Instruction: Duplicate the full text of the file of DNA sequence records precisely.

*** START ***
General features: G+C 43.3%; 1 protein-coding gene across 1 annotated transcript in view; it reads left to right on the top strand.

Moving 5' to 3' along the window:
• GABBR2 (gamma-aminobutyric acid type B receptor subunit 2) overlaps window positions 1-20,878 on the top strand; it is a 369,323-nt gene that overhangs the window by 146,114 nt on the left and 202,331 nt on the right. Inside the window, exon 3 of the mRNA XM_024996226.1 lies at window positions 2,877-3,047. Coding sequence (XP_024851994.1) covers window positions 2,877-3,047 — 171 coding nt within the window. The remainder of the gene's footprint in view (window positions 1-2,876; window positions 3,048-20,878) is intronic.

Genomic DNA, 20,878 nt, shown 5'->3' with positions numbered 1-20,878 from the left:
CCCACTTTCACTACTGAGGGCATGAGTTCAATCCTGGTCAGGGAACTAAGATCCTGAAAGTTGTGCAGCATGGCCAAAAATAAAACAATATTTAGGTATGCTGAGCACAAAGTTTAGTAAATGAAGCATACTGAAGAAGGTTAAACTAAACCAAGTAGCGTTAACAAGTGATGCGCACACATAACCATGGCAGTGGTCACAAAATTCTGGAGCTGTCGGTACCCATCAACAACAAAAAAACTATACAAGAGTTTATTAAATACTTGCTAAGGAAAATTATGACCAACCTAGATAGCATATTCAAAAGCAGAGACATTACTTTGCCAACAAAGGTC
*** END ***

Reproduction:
General features: G+C 43.3%; 1 protein-coding gene across 1 annotated transcript in view; it reads left to right on the top strand.

Moving 5' to 3' along the window:
• GABBR2 (gamma-aminobutyric acid type B receptor subunit 2) overlaps window positions 1-20,878 on the top strand; it is a 369,323-nt gene that overhangs the window by 146,114 nt on the left and 202,331 nt on the right. Inside the window, exon 3 of the mRNA XM_024996226.1 lies at window positions 2,877-3,047. Coding sequence (XP_024851994.1) covers window positions 2,877-3,047 — 171 coding nt within the window. The remainder of the gene's footprint in view (window positions 1-2,876; window positions 3,048-20,878) is intronic.

Genomic DNA, 20,878 nt, shown 5'->3' with positions numbered 1-20,878 from the left:
CCCACTTTCACTACTGAGGGCATGAGTTCAATCCTGGTCAGGGAACTAAGATCCTGAAAGTTGTGCAGCATGGCCAAAAATAAAACAATATTTAGGTATGCTGAGCACAAAGTTTAGTAAATGAAGCATACTGAAGAAGGTTAAACTAAACCAAGTAGCGTTAACAAGTGATGCGCACACATAACCATGGCAGTGGTCACAAAATTCTGGAGCTGTCGGTACCCATCAACAACAAAAAAACTATACAAGAGTTTATTAAATACTTGCTAAGGAAAATTATGACCAACCTAGATAGCATATTCAAAAGCAGAGACATTACTTTGCCAACAAAGGTC